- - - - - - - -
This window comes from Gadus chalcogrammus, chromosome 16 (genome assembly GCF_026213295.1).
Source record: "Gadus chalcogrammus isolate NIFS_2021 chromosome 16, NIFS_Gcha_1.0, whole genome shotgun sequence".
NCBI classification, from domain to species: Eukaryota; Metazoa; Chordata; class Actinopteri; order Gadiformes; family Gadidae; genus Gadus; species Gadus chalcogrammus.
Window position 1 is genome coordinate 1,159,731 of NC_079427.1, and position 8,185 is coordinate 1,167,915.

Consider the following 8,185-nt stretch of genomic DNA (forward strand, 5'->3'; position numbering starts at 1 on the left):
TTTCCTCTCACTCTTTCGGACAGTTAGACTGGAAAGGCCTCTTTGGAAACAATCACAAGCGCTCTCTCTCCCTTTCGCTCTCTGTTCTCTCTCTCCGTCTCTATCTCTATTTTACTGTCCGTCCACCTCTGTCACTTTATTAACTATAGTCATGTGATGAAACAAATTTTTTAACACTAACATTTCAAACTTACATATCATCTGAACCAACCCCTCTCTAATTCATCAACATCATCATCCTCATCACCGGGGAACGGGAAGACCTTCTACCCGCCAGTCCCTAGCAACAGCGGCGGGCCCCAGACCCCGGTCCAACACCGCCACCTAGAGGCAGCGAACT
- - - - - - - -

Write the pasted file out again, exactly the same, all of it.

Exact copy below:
This window comes from Gadus chalcogrammus, chromosome 16 (genome assembly GCF_026213295.1).
Source record: "Gadus chalcogrammus isolate NIFS_2021 chromosome 16, NIFS_Gcha_1.0, whole genome shotgun sequence".
NCBI classification, from domain to species: Eukaryota; Metazoa; Chordata; class Actinopteri; order Gadiformes; family Gadidae; genus Gadus; species Gadus chalcogrammus.
Window position 1 is genome coordinate 1,159,731 of NC_079427.1, and position 8,185 is coordinate 1,167,915.

Consider the following 8,185-nt stretch of genomic DNA (forward strand, 5'->3'; position numbering starts at 1 on the left):
TTTCCTCTCACTCTTTCGGACAGTTAGACTGGAAAGGCCTCTTTGGAAACAATCACAAGCGCTCTCTCTCCCTTTCGCTCTCTGTTCTCTCTCTCCGTCTCTATCTCTATTTTACTGTCCGTCCACCTCTGTCACTTTATTAACTATAGTCATGTGATGAAACAAATTTTTTAACACTAACATTTCAAACTTACATATCATCTGAACCAACCCCTCTCTAATTCATCAACATCATCATCCTCATCACCGGGGAACGGGAAGACCTTCTACCCGCCAGTCCCTAGCAACAGCGGCGGGCCCCAGACCCCGGTCCAACACCGCCACCTAGAGGCAGCGAACT